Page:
What is humanity? Do our minds set us apart from the rest of nature and from the rest of Earth? Or does Earth have a collective mind of its own, and we’re simply part of that mind? On the literal face of it, that last question might sound ridiculous.
But a new thought experiment explores it more deeply, and while there’s no firm conclusion about humanity and a planetary mind, just thinking about it invites minds to reconsider their relationship with nature.
Overcoming our challenges requires a better understanding of ourselves and nature, and the same is true for any other civilizations that make it past the Great Filter.
The Moon has orbited Earth since the Solar System’s early days. Anyone who’s ever spent time at the ocean can’t fail to notice the Moon’s effect. The Moon drives the tides even in the world’s most remote inlets and bays. And tides may be vital to life’s emergence.
But if Earth were more massive, the Moon may never have become what it is now. Instead, it would be much smaller. Tides would be much weaker, and life may not have emerged the way it did.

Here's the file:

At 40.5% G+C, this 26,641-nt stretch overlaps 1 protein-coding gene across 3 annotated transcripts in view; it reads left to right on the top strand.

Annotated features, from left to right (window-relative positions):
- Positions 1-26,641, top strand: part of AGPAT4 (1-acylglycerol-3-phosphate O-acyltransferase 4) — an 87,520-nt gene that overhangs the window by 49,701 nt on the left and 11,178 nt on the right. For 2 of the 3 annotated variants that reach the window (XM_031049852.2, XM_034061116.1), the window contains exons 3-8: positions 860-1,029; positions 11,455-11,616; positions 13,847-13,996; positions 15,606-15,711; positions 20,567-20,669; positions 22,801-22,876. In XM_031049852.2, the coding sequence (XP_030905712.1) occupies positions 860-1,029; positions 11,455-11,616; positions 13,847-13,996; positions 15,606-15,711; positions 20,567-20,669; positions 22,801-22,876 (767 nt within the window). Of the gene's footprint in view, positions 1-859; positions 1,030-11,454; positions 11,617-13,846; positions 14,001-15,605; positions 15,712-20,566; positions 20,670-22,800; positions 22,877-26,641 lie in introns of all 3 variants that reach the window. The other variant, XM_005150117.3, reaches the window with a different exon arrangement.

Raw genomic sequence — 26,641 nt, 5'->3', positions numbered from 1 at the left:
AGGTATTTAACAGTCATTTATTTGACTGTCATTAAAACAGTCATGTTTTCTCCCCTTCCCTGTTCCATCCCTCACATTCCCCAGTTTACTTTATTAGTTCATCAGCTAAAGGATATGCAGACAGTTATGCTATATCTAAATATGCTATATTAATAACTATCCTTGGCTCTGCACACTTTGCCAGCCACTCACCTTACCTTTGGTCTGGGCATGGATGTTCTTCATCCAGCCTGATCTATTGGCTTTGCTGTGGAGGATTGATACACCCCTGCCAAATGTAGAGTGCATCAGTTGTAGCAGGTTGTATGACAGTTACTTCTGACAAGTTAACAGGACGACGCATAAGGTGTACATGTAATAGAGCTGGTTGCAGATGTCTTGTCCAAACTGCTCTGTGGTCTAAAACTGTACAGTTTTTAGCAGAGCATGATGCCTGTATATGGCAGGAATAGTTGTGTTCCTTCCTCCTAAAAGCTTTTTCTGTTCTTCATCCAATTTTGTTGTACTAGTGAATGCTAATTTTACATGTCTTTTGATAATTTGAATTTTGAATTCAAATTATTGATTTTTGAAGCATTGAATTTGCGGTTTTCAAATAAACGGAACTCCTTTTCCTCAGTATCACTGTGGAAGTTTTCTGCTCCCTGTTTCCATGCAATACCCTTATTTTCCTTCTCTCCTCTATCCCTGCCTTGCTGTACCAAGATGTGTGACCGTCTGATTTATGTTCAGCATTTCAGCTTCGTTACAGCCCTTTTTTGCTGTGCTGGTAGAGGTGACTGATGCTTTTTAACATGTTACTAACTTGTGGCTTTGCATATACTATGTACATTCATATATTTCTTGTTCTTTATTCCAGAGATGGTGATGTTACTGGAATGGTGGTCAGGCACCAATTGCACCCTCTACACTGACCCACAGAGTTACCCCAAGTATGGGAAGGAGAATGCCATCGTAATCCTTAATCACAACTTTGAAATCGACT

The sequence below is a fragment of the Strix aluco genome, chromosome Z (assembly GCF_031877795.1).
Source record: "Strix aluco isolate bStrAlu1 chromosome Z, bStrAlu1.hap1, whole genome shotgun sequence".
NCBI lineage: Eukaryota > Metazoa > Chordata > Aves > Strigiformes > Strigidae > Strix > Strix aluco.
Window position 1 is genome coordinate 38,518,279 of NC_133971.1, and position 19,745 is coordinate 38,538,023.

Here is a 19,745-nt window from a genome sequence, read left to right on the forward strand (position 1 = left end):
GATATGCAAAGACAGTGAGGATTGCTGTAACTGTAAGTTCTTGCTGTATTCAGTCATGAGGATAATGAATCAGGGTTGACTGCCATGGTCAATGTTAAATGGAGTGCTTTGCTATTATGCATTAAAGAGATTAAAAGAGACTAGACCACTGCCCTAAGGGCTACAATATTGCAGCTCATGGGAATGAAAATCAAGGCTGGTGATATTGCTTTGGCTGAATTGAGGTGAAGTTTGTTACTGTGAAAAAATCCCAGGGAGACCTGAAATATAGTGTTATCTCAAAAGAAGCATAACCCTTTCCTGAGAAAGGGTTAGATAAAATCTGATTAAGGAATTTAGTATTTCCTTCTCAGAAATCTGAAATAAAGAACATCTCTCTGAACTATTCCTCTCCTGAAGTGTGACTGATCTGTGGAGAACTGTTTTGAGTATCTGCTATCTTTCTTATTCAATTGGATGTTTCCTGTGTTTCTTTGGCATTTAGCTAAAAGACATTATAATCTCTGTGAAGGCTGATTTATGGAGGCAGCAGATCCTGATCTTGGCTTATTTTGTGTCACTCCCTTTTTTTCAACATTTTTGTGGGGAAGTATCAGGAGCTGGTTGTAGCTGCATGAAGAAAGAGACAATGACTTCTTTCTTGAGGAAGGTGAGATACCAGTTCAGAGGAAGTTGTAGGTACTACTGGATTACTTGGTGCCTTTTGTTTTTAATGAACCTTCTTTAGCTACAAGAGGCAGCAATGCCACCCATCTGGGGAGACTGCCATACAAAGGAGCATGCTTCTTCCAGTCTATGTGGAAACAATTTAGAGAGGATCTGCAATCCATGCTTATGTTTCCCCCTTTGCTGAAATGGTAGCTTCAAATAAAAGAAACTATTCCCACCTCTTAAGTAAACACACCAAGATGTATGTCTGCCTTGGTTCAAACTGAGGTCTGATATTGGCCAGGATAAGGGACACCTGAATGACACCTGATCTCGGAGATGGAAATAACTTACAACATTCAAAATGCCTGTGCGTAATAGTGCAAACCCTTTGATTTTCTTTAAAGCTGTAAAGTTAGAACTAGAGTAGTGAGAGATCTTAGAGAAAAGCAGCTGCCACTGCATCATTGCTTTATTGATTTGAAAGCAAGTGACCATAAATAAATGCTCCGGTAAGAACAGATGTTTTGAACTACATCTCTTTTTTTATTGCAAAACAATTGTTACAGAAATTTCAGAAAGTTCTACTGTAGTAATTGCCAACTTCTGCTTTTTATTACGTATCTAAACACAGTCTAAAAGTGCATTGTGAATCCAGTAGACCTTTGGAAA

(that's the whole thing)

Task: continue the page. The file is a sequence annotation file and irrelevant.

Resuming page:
Data from the Cassini mission keeps fuelling discoveries. The latest discovery is that Saturn’s tiny moon Mimas may have an internal ocean. If it does, the moon joins a growing list of natural satellites in our Solar System that may harbour liquid water under their surfaces.
The Alan Hills meteorite is a part of history to Mars aficionados. It came from Mars and meteorite hunters discovered in Antarctica in 1984. Scientists think it’s one of the oldest chunks of rock to come from Mars and make it to Earth.
The meteorite made headlines in 1996 when a team of researchers said they found evidence of life in it.
A lot has to go right for a planet to support life. Some of the circumstances that allow life to bloom on any given planet stem from the planet’s initial formation. Here on Earth, circumstances meant Earth’s crust contains about 5% iron by weight.
A new paper looks at how Earth’s iron diminished over time and how that shaped the development of complex life here on Earth. Is iron necessary for complex life to develop on other worlds?
Without phosphorus, there’s no life. It’s a necessary part of DNA, RNA, and other biological molecules like ATP, which helps cells transport energy. But any phosphorus that was present when Earth formed would’ve been sequestered in the center of the molten planet.
There’s nothing easy about searching for evidence of life on Mars. Not only do we somehow have to land a rover there, which is extraordinarily difficult. But the rover needs the right instruments, and it has to search in the right location. Right now, the Perseverance lander has checked those boxes as it pursues its mission in Jezero Crater.
But there’s another problem: there are structures that look like fossils but aren’t. Many natural chemical processes produce structures that mimic biological ones. How can we tell them apart? How can we prepare for these false positives?